noted.

>I think people will be a little bit intimidated by the explanation.

I know, it's mostly for hackers. Once I get the data about the NAND specifications (about my devices since none is answering there anyway, not that I was expecting something else from openWRT), I'm just integrating it in the automated image build process.

Then it's just a "download here, connect a serial, do things with uboot"

>I still can't decide whether I will upgrade Jeff's script or write a whole bunch of new ones (like Arch Linux ARM approach).

I did try to make an automated install script for Zyxel NASes, but I canceled it as it's unstable and dangerous. Even ALARM's misfires relatively often (like on mine).

If you do one you must pack with it ALL tools you use, as the ones in the firmware are either ancient, non-existing or configured in weird ways, causing the script to fail or misfire and you'll have to waste ages making 100 checks and giving the same command in 5 different ways.

If you make a sane "autoflashing toolkit" (youhave flashing tools already, but I must have "blkid", a busybox with Gawk sed grep and company, and a commandline partition tool), I can help out with the script itself.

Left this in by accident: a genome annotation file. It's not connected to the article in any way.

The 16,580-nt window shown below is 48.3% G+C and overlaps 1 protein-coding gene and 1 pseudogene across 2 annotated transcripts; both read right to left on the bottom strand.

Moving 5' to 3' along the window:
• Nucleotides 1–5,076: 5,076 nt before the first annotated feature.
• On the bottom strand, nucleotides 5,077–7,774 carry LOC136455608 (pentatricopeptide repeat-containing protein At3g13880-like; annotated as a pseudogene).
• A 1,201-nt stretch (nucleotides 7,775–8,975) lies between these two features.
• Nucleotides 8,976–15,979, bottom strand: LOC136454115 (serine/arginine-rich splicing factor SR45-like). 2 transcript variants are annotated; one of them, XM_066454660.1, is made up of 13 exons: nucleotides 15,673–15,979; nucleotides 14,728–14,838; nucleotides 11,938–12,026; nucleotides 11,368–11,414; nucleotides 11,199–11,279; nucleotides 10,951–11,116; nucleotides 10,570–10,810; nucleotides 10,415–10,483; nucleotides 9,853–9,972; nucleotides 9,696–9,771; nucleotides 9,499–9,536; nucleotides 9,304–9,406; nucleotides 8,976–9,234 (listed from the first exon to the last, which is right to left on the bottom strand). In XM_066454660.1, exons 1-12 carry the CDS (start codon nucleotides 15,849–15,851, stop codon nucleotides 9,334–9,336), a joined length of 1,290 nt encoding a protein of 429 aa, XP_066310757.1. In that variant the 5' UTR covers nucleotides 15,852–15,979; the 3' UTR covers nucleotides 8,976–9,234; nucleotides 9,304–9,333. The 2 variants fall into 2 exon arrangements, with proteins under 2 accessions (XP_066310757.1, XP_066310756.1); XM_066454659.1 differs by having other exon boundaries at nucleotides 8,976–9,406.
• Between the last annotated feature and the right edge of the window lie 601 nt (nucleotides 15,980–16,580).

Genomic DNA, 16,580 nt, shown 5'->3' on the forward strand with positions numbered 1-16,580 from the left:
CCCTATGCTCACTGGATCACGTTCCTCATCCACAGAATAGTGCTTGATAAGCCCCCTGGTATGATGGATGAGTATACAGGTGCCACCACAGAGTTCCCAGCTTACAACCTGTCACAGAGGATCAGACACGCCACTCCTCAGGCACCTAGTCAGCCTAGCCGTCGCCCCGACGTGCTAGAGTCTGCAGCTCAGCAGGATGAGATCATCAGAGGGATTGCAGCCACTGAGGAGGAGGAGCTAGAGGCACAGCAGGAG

Re: compiling OpenWrt for kirkwood
July 15, 2016 06:24AM
bobafetthotmail,

Sorry about not responding to this post! Somehow I missed this completely. It must have been while using my phone to read forum posts, and fat-fingered this post as already read :)

Update:

Ok. I've read it. And yes, thanks for the offer to volunteer, let me see if we could fork Jeff script and modify it.

-bodhi
===========================
Forum Wiki
bodhi's corner



Edited 1 time(s). Last edit at 07/15/2016 06:32AM by bodhi.
Re: compiling OpenWrt for kirkwood
July 15, 2016 08:51AM
uhh... what was this all about again?

...

ah yes. The automated installer. :)

So let's make sure we are still on the same page: